Still, my ar­gu­ment is less about logic than aes­thet­ics. This is one crappy-look­ing movie, and the di­rec­tor’s re­jec­tion of sound­track mu­sic, de­cent light­ing, and in­ter­est­ing cam­era an­gles un­der­lines the ba­sic shape­less­ness of most scenes. Her rap­port with the cast is ter­rific, but many im­pro­vi­sa­tions drag, dulling the few in­spired mo­ments that pop up along the way. (Did I men­tion the three hours?) Es­sen­tially, Toni Erd­mann is a bleak look at the virtues of in­dis­ci­pline. But that’s a mes­sage this “com­edy” takes far too se­ri­ously. > KEN EISNER

WHERE THE UNI­VERSE SINGS: THE SPIR­I­TUAL JOUR­NEY OF LAWREN HAR­RIS A doc­u­men­tary by Peter Ray­mont and Nancy Lang. Rated G

2In Where the Uni­verse Sings, there’s a hugely il­lu­mi­nat­ing se­quence of Group of Seven leader Lawren Har­ris’s paint­ings of Lake Su­pe­rior’s Pic Is­land. Edited to­gether in the or­der he worked on them, the im­ages re­veal the way the cel­e­brated artist would strip away forms to the es­sen­tial, im­bu­ing them with a tran­scen­den­tal light.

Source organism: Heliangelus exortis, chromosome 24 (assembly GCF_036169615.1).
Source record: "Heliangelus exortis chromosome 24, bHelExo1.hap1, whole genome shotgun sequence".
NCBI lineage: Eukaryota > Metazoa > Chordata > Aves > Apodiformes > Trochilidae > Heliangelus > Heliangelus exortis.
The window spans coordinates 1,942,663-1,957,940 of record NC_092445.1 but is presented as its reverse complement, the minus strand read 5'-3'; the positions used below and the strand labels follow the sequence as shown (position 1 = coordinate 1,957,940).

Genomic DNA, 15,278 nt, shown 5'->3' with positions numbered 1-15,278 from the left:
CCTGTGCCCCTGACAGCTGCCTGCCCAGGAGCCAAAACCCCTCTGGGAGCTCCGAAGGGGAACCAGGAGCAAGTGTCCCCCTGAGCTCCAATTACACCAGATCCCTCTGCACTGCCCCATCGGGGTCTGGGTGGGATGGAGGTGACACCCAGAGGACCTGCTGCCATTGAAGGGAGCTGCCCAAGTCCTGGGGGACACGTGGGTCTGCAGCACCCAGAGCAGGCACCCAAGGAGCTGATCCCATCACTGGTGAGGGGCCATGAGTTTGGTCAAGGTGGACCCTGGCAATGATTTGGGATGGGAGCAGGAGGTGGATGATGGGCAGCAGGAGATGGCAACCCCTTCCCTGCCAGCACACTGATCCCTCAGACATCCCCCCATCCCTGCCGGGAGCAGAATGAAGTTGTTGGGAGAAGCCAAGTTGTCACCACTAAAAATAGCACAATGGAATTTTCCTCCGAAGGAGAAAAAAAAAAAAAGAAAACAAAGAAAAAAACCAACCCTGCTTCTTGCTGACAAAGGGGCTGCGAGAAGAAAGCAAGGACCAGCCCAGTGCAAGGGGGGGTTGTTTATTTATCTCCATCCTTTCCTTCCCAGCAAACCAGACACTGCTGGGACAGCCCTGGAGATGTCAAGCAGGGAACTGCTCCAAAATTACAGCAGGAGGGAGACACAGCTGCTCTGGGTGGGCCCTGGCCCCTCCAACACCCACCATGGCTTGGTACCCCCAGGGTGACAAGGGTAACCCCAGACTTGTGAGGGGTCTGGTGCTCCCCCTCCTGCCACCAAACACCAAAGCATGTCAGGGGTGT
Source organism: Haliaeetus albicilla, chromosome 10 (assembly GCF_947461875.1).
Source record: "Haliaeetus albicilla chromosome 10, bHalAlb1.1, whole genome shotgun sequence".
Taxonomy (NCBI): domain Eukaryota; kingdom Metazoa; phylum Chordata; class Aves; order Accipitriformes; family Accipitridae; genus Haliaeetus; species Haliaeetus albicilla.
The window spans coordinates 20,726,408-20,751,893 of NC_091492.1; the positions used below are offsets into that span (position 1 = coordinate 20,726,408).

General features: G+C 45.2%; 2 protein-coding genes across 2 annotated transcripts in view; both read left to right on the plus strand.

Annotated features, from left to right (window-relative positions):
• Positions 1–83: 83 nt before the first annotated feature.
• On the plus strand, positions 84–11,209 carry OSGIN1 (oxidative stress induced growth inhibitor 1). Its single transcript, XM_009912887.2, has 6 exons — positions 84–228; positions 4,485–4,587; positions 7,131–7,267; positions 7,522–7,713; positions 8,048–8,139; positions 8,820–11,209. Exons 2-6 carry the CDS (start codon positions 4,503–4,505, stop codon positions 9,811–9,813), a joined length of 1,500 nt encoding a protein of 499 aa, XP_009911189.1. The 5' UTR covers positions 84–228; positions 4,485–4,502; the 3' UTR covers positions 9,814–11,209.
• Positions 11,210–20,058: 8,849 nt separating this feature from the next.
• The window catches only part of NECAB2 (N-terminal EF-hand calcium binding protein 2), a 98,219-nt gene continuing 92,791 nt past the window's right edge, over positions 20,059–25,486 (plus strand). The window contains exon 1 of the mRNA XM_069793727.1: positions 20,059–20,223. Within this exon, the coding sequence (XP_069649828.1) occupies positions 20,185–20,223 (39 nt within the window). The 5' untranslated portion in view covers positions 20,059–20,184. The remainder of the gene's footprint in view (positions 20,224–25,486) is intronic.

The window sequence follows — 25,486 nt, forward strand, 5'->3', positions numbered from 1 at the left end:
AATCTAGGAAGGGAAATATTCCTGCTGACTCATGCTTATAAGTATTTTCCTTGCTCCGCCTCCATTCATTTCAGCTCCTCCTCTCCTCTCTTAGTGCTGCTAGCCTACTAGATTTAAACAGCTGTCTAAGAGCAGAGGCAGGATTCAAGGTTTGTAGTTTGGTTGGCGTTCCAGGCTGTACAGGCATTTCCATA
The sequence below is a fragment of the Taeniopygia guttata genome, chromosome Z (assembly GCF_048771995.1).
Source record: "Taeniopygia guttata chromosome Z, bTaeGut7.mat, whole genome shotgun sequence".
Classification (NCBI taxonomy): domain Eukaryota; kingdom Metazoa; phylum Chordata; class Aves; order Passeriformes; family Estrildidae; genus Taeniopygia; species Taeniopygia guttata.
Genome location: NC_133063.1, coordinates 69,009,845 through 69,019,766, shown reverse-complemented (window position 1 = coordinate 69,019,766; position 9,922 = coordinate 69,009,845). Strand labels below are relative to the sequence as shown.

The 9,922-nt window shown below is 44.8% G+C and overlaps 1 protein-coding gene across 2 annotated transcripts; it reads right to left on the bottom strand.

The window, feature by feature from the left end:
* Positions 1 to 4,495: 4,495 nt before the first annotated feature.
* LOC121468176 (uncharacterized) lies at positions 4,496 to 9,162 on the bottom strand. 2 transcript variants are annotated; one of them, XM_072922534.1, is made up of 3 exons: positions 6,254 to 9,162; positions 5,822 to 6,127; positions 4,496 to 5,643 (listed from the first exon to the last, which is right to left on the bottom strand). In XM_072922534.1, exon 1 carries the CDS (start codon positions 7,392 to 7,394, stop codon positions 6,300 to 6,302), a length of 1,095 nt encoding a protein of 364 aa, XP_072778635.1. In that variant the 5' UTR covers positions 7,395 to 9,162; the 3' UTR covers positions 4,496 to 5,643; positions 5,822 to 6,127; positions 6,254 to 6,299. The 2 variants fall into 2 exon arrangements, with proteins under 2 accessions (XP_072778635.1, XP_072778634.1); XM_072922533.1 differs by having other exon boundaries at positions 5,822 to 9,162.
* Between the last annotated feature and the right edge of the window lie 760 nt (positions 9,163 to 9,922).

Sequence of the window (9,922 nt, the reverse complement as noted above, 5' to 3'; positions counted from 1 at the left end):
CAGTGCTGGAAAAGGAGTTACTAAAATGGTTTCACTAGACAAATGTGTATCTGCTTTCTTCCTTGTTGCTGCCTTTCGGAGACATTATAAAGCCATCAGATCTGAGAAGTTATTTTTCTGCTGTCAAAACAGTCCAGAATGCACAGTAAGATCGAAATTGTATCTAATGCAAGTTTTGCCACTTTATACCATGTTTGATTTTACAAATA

Though very much in the vein of ed­u­ca­tional Tv-doc film­mak­ing, this thor­ough new movie will raise your ap­pre­ci­a­tion for Har­ris’s glow­ing ice forms and dream­like is­land­scapes. Af­ter al­most a cen­tury, Har­ris is en­joy­ing mas­sive new in­ter­est, his best-known col­lec­tor be­ing ac­tor Steve Martin, who cu­rated last year’s Art Gallery of On­tario ex­hibit and who ap­pears amid a pa­rade of ex­perts in the film.

The doc pro­vides am­ple op­por­tu­nity to ex­am­ine Har­ris’s art on a big screen, from his early rep­re­sen­ta­tional work of Toronto street scenes, to his ex­pres­sive and then ab­stracted land­scapes, to the full-on, out-there ab­strac­tion that took his fo­cus in late life.

It also at­tempts to re­veal the forces that shaped his life, from wartime dis­il­lu­sion­ment to meet­ings with Emily Carr, whom he en­cour­aged to take a dra­matic new di­rec­tion.